The English versions of the SEES and the EEQ were translated into the Persian language using the Brislin [27]'s approach. Both questionnaires were translated individually by two translators who were fluent in both the English and Persian languages. The questionnaires were translated from English to Persian language by one translator, who was unaware of the translation. The questionnaires were then translated back to English language by the second translator, who was oblivious to the translation. Then a comparison was made between the translated versions and the English versions and there was no contradiction between the translated versions and the English versions.


The Salzburg Emotional Eating Scale (SEES) [21] is a 20 item measure that assesses emotional eating by distinguishing between various emotions and lower or higher food consumption, in reaction to the emotions. The SEES comprises four subscales with 5 items in each subscale. The four subscales are: positive (happy subscale), unpleasant but low-arousal emotions (sadness), unpleasant but high-arousal emotions (anger and anxiety) and response options range from 1 (I eat much less than usual) to 5 (I eat much more than usual). Higher scores show that an individual eats more when they are stressed, whereas lower scores show that an individual eats less when they are worried. A study conducted by Meule, Reichenberger, Blechert, et al. [4] showed an acceptable internal consistency with Cronbach Alpha of 0.899.

The Emotional Eater Questionnaire)EEQ( [22] is a 10 item measure of emotional eating. The EEQ includes three subscales that assess (1) disinhibition, (2) type of food, and (3) guilt. Response options range from 1 (never) to 4 (always) and a lower total score indicates healthier eating behaviors. A study conducted by Garaulet and colleages [22] showed an acceptable internal consistency with Cronbach Alpha of 0.773.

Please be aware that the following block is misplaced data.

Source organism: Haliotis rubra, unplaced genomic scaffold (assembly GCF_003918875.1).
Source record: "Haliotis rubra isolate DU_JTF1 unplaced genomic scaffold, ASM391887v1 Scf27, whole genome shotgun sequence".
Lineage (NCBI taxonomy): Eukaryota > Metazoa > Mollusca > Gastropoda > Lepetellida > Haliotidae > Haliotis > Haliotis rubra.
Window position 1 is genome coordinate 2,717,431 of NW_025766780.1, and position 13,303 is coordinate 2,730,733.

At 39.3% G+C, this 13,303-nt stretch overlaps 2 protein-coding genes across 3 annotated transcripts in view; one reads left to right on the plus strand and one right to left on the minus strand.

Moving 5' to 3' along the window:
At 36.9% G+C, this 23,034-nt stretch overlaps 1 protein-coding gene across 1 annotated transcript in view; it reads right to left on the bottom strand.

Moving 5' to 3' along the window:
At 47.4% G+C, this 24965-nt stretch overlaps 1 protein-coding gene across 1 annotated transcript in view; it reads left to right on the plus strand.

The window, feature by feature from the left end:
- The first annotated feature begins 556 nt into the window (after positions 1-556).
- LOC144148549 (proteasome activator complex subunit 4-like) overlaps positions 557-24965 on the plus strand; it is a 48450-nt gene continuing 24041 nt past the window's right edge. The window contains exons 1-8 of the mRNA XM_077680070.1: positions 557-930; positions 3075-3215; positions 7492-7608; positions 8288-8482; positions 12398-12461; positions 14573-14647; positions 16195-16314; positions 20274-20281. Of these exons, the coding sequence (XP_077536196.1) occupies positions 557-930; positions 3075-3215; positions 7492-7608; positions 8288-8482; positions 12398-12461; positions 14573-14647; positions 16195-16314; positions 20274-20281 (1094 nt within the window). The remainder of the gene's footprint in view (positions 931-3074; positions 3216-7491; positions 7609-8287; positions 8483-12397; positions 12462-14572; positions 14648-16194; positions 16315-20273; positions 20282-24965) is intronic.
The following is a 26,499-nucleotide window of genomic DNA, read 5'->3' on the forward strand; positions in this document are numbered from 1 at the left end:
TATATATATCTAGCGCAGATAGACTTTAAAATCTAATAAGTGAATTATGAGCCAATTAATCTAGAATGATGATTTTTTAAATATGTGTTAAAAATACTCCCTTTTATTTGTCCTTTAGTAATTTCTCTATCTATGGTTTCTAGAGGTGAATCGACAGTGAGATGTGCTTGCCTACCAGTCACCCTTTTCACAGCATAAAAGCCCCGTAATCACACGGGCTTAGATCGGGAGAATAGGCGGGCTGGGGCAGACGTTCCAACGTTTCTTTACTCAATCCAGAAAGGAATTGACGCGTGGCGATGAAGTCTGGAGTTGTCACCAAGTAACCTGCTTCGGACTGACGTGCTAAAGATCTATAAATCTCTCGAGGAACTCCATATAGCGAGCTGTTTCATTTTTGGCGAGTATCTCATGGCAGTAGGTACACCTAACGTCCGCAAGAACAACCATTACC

The Body Awareness Questionnaire (BAQ) [25] comprises 18 items used to measure sensitivity in non-motor body functions (i.e., body periods and routines, the capacity to notice minor variations in normal functioning, and the ability to predict physical sensations). Response options range from 1 (do not affect me at all) to 9 (they are completely true of me), with higher total scores indicating body awareness. The original study was conducted by Shields et al. [25] and showed an acceptable internal consistency with Cronbach Alpha of 0.82. An Iranian study conducted by Taherifar et al. [28] showed an acceptable internal consistency with Cronbach Alpha of 0.88.

Data analyses

The instruments were first evaluated for face validity, which is the degree to which end users agree that the items of an assessment instrument accurately reflect the targeted construct, as well as evaluating an item in terms of difficulty, ambiguity, and relevancy. Secondly, the content validity of the item was assessed by experts to what extent the items of instruments reflected emotional eating. Thirdly, the construct validity for each instrument was evaluated. Confirmatory Factor Analysis (CFA) using AMOS-24 software was used to assess factor loadings, measurement fit indices, convergent validity between items and internal consistency for both instruments. Before conducting the CFA, preliminary analyses such as missing data, outliers and normality were checked. The dataset had no missing values. Mahalanobis D2 was used to check outliers and the greatest Mahalanobis D2 value was not greater than 4; therefore, there was no outlier in the dataset [29]. The skewness (0.1.1 to − 0.21) and kurtosis (1.43 to 0.45) values were within the range of ± 2 and ± 3, respectively, indicating the data were normally distributed.


Face validity

Before the data was analyzed, preliminary tests of validity were carried out on the Persian translation of the instruments. First each instrument was assessed for face validity, which is the degree to which end users agree that the items of an assessment instrument appropriately reflect the targeted construct. The face validity of the SEES and EEQ measures were qualitatively assessed during this study. Ten participants, who were not part of the current study and, were to determine the ambiguity, relevance, and difficulty of each item in the questionnaires. Examination of the respondents' opinions showed that the items in both questionnaires were understandable, relevant to the concepts, and showed no ambiguity in the vocabularies and sentences. Of the ten participants for face validity assessment, 2 of participants had Diploma, 4 of participants had Bachelor's degree, 3 of participants had Master's degree and one of participant had a Doctoral degree. Seven of the participants were females and six of them were married.